E-Commerce Fulfillment: Fork in the Road
Between giants and startups, what’s left in the middle?
In the world of e-commerce fulfillment, we have experienced a golden age for logistics providers. For two decades, the market has grown at a rate of better than 20 percent, fueled by the explosion of e-commerce providers like Amazon. A rising tide lifted all boats, and thousands of e-commerce fulfillment companies benefited from the broad range of successful e-tailers.
However, 2019 was a turning point. This golden age is about to change. On the one hand, new disruptors like ShipBob are using technology to provide lower-cost e-commerce fulfillment solutions. On the other hand, large consolidators like Radial Commerce are deploying capital to acquire competitors and pursue global scale.
When e-commerce back-end solution provider ShipBob raised $63m (including $40m in September 2018), it marked a new challenge. And when Belgian national post powerhouse bpost acquired the 24-fulfillment center Radial for $820m in late 2017, it reflected a massive infusion of global capital into the sector.
Meanwhile, customers continue to expect faster response times. First, Amazon disrupted the status quo with Amazon Prime’s two-day shipping. Target countered with acquisitions of Grand Junction and Shipt, seeking to beat Amazon’s offering. Then Amazon upped the ante with Amazon Prime Now, boasting two-hour delivery. Customer demands will only accelerate going forward.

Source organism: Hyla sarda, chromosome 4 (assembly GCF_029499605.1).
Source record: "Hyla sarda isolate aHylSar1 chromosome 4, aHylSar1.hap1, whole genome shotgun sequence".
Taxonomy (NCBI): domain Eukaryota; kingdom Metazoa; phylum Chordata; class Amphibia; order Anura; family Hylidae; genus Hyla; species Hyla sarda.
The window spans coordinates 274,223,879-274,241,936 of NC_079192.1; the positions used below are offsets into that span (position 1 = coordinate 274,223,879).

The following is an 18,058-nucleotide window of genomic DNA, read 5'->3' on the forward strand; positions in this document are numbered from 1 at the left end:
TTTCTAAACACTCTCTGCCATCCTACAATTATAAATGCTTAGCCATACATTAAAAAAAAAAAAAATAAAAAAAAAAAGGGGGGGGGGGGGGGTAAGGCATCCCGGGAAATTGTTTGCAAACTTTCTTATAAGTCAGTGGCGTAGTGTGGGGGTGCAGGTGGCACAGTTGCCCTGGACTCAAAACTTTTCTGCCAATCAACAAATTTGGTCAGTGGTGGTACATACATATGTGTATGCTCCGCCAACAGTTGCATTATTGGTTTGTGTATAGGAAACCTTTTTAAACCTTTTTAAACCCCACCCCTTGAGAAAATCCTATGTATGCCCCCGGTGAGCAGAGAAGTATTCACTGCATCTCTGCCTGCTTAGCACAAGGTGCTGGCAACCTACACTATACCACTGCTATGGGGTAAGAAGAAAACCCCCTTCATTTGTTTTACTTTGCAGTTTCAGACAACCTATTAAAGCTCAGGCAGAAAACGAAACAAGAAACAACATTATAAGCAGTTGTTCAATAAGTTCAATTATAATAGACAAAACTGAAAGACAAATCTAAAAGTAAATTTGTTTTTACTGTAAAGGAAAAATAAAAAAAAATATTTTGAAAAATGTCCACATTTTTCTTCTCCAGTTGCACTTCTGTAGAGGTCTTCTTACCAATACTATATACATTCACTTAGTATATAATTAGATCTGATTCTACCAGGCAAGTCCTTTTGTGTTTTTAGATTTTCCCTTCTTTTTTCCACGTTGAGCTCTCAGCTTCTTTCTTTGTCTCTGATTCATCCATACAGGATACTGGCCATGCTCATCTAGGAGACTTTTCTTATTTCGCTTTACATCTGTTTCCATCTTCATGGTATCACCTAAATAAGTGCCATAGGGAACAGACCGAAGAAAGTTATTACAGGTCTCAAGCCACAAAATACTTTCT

As a result, mid-sized e-commerce fulfillment companies are going to face a squeeze play. Winners will need to adapt by either (a) innovating in ways that make them easier to use, or (b) slashing cost and boosting locations to provide high-scale solutions. E-commerce fulfillment companies that fail to adapt will find themselves facing extinction.
What should your company do to be one of the winners? Let’s look at the market, the trends, and the decisions facing players in the e-commerce fulfillment space.
E-commerce fulfillment companies are third-party vendors that fulfill orders for companies such as traditional e-commerce companies, online sellers via marketplaces, or even brick-and-mortar stores that do not possess…